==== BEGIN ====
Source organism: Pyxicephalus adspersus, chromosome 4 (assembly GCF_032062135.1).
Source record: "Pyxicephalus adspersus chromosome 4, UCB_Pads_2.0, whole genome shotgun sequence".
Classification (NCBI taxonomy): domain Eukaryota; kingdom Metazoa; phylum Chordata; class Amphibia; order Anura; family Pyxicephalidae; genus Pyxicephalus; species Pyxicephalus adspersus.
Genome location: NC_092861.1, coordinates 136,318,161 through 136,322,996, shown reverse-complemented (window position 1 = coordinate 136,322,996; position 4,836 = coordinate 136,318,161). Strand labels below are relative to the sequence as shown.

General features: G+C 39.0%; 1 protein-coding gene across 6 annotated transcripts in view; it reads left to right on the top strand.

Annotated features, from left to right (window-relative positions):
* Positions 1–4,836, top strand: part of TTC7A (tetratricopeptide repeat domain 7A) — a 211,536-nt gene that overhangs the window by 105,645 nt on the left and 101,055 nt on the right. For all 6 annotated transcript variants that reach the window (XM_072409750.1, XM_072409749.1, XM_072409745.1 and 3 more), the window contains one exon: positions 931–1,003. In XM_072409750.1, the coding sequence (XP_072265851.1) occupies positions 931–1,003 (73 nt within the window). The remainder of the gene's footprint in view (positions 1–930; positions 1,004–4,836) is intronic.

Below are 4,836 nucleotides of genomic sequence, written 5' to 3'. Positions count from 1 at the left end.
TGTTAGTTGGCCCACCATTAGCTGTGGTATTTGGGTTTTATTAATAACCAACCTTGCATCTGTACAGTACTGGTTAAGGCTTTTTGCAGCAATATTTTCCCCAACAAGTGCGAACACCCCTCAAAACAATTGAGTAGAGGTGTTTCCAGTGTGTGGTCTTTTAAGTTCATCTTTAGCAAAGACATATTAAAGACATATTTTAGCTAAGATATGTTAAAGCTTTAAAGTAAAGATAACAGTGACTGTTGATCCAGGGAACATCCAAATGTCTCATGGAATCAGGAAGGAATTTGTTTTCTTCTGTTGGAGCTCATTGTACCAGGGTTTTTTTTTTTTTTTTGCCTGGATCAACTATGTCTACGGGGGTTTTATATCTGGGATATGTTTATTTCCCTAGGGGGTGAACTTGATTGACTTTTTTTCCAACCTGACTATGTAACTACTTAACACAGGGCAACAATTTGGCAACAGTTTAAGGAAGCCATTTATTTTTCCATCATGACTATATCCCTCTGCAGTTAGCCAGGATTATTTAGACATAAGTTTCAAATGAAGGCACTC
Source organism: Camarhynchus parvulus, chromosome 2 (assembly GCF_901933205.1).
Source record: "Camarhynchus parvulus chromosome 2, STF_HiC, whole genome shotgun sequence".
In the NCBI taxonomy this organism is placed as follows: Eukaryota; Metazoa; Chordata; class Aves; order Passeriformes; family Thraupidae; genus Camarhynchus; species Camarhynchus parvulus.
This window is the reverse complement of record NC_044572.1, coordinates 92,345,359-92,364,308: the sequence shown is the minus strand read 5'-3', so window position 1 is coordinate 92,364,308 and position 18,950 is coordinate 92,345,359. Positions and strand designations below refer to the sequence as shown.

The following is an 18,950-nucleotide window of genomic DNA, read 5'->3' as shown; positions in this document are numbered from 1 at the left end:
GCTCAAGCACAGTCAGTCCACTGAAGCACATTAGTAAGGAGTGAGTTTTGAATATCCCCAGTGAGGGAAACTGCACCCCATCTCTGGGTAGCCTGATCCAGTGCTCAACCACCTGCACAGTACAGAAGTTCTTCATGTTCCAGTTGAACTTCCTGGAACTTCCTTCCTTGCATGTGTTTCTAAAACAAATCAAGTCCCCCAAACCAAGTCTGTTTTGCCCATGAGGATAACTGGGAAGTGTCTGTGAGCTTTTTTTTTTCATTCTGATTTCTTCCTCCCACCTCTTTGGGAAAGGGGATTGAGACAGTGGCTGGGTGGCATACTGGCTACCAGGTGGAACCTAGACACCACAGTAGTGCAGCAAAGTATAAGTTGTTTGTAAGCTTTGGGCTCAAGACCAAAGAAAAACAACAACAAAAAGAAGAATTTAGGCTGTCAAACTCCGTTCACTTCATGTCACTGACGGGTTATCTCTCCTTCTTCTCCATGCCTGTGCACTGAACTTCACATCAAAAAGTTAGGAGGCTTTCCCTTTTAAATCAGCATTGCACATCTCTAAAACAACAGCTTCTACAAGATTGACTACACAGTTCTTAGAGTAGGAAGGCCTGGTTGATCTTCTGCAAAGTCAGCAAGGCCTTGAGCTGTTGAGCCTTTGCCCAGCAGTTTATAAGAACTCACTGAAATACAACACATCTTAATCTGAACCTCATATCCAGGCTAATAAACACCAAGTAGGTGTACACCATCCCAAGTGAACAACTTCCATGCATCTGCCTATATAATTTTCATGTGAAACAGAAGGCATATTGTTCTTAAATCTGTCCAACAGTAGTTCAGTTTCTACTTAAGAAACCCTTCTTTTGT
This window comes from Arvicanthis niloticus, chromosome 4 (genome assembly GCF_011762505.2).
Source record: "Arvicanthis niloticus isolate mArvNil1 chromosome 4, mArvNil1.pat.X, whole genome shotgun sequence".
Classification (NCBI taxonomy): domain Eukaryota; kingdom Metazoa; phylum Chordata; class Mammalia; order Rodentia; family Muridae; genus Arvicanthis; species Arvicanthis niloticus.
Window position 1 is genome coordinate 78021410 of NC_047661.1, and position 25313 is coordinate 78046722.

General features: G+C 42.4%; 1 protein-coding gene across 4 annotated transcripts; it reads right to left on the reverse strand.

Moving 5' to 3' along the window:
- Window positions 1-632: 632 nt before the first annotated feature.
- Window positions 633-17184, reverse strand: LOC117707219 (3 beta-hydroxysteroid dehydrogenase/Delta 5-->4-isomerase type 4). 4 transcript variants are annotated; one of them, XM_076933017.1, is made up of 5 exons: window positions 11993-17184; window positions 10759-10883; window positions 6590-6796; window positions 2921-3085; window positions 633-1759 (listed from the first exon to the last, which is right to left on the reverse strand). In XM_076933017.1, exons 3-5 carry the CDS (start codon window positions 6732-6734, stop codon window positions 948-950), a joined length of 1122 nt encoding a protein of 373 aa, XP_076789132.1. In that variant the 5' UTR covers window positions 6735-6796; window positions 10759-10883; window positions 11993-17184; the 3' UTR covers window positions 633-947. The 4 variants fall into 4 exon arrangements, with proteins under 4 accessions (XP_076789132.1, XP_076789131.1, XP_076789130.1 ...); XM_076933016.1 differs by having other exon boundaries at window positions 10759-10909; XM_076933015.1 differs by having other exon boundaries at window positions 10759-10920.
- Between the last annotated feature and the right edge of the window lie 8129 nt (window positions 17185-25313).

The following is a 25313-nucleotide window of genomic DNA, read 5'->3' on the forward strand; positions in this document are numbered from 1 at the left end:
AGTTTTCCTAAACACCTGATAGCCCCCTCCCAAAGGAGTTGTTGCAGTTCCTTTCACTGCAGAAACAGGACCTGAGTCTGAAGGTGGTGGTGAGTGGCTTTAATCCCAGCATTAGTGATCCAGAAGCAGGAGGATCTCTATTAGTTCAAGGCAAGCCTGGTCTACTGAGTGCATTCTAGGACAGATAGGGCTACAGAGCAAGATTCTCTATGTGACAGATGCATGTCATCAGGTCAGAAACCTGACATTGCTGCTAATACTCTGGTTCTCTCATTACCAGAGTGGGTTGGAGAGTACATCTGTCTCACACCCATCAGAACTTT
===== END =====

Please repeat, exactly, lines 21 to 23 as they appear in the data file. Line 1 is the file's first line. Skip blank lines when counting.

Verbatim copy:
Moving 5' to 3' along the window:
- Window positions 1-632: 632 nt before the first annotated feature.
- Window positions 633-17184, reverse strand: LOC117707219 (3 beta-hydroxysteroid dehydrogenase/Delta 5-->4-isomerase type 4). 4 transcript variants are annotated; one of them, XM_076933017.1, is made up of 5 exons: window positions 11993-17184; window positions 10759-10883; window positions 6590-6796; window positions 2921-3085; window positions 633-1759 (listed from the first exon to the last, which is right to left on the reverse strand). In XM_076933017.1, exons 3-5 carry the CDS (start codon window positions 6732-6734, stop codon window positions 948-950), a joined length of 1122 nt encoding a protein of 373 aa, XP_076789132.1. In that variant the 5' UTR covers window positions 6735-6796; window positions 10759-10883; window positions 11993-17184; the 3' UTR covers window positions 633-947. The 4 variants fall into 4 exon arrangements, with proteins under 4 accessions (XP_076789132.1, XP_076789131.1, XP_076789130.1 ...); XM_076933016.1 differs by having other exon boundaries at window positions 10759-10909; XM_076933015.1 differs by having other exon boundaries at window positions 10759-10920.